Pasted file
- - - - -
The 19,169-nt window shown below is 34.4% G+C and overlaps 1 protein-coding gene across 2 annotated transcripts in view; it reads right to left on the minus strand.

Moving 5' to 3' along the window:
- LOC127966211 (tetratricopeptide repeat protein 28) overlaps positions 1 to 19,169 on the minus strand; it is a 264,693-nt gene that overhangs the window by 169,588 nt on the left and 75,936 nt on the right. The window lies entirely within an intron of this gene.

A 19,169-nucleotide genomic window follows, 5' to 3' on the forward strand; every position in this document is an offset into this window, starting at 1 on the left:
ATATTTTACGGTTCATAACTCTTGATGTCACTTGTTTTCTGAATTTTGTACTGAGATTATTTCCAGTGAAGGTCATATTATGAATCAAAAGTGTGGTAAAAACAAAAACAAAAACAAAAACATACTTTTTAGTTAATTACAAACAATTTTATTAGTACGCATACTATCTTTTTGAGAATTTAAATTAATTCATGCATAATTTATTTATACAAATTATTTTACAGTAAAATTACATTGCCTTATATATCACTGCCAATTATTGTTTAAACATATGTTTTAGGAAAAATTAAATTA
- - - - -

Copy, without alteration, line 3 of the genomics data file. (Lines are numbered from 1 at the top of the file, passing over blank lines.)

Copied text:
- LOC127966211 (tetratricopeptide repeat protein 28) overlaps positions 1 to 19,169 on the minus strand; it is a 264,693-nt gene that overhangs the window by 169,588 nt on the left and 75,936 nt on the right. The window lies entirely within an intron of this gene.